Experts believe a unidentified bible held by Glasgow University may have belonged to John Knox – a founding father of the Protestant Reformation. The large Old Testament, which is printed in Hebrew and Latin, was published in 1546 in Switzerland. It was bequeathed to the university in 1864 by William Euing as part of his collection of about 3,000 Bibles. Archivists now believe that a signature dated 1561, on the reverse of the title page, may have been penned by Knox.
The find was revealed in an article posted on the university’s webpage by assistant librarian, Robert MacLean. His article quotes leading Knox historian, Prof Jane Dawson, of Edinburgh University. She states: “During his career and in common with most sixteenth-century figures, Knox used a variety of different signatures and writing styles. “In such a Latin/Hebrew Old Testament he would have probably used the Latin abbreviation ‘Jo.’ of his Christian name, Joannes. “The spelling of Knox with a second ‘k’ would also be unusual for him, though this was a variant used by his contemporaries.” Professor Dawson adds: “The signature in the Old Testament is in a formal style and has more in common with the signatures Knox employed in his earlier days acting as a notary. “This makes it appear quite different from the flowing ‘secretary’ hand he commonly used when writing in English or Scots in the early 1560s. “Although there is no match with Knox’s known signatures, there is equally nothing to prevent this being Knox’s book.”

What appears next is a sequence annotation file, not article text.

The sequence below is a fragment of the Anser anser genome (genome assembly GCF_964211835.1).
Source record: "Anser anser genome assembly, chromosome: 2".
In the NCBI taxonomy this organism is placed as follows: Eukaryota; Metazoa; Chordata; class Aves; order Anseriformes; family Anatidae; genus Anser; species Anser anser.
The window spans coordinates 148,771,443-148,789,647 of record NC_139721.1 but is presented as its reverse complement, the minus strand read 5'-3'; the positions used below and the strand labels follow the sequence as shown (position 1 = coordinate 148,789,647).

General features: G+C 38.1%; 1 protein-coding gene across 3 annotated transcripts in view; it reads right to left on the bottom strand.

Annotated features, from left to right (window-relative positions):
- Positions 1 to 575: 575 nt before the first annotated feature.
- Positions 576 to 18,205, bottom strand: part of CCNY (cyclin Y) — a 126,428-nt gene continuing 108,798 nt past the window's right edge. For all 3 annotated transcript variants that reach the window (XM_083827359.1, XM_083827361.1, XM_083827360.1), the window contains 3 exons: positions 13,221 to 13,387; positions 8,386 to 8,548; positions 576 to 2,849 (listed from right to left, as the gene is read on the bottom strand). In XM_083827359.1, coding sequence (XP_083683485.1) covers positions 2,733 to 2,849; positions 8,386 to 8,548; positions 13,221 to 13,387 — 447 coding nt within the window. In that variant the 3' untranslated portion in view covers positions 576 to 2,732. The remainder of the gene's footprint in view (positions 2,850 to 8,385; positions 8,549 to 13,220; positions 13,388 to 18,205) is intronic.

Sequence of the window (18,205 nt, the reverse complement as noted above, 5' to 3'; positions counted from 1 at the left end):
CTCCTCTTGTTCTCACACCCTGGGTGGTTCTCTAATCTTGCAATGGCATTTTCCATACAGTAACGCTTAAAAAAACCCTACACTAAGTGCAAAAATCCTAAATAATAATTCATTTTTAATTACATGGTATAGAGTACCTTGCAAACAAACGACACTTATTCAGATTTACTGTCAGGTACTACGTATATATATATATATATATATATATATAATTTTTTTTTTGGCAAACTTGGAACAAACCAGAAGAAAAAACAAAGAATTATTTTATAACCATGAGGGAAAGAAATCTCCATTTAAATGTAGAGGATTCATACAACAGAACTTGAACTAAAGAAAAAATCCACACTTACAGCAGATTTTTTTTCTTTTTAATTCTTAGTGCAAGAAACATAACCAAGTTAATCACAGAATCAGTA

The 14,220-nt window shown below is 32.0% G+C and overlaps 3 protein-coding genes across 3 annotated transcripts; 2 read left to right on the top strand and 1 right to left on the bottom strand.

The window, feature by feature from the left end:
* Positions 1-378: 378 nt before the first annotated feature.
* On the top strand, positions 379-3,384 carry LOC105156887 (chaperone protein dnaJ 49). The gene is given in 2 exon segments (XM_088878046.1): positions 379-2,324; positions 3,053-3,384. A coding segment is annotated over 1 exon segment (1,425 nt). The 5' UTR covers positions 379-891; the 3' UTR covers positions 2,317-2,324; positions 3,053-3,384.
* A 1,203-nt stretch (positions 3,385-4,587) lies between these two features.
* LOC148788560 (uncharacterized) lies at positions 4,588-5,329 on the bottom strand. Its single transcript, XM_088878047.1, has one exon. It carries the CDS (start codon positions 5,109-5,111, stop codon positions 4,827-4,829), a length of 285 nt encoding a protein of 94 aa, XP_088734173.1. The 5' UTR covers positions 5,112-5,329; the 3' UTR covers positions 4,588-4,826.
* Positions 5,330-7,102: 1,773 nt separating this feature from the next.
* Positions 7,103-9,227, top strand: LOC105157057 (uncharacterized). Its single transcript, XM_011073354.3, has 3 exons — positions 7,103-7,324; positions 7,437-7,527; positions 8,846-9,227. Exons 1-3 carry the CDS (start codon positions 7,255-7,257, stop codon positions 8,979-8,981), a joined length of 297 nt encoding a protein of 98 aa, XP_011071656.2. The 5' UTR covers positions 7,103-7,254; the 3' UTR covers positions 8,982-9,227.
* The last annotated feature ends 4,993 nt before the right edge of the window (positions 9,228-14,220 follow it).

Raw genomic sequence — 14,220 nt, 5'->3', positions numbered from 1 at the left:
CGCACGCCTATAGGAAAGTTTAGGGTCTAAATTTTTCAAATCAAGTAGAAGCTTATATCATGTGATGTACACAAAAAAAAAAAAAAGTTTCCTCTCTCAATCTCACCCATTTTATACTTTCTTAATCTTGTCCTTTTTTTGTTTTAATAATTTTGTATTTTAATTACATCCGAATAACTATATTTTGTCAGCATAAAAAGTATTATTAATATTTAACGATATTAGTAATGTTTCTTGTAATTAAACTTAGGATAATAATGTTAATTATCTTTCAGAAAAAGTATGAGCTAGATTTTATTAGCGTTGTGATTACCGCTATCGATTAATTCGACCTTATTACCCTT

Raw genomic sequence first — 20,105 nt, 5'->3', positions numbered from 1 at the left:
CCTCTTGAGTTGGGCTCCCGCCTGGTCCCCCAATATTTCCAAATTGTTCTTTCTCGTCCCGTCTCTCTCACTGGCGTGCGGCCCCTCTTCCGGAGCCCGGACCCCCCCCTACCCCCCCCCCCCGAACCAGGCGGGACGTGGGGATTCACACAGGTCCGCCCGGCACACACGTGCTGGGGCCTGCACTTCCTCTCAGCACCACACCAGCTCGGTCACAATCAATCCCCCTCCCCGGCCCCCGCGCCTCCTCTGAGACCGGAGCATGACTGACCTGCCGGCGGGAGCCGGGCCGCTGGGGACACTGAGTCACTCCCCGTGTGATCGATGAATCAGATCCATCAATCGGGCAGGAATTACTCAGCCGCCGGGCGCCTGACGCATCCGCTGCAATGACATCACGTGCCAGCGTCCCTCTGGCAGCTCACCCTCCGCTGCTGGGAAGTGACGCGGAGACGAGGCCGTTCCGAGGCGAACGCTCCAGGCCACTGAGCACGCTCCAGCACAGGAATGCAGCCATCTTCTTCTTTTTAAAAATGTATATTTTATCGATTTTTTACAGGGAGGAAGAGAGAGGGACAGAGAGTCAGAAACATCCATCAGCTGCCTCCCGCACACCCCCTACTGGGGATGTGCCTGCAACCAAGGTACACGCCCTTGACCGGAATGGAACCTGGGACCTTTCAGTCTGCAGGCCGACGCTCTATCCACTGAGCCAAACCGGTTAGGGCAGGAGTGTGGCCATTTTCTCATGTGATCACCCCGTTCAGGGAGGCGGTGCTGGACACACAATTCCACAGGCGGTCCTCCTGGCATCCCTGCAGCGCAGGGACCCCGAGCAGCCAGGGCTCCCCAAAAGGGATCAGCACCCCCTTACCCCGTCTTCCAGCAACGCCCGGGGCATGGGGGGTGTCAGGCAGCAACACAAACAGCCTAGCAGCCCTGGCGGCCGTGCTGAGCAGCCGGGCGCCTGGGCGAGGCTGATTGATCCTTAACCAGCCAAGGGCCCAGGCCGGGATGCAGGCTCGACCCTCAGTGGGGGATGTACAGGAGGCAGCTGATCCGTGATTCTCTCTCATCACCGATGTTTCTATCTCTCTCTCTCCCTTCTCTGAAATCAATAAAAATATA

Here’s the evidence:
It sure looks like it could be the real deal. Maybe.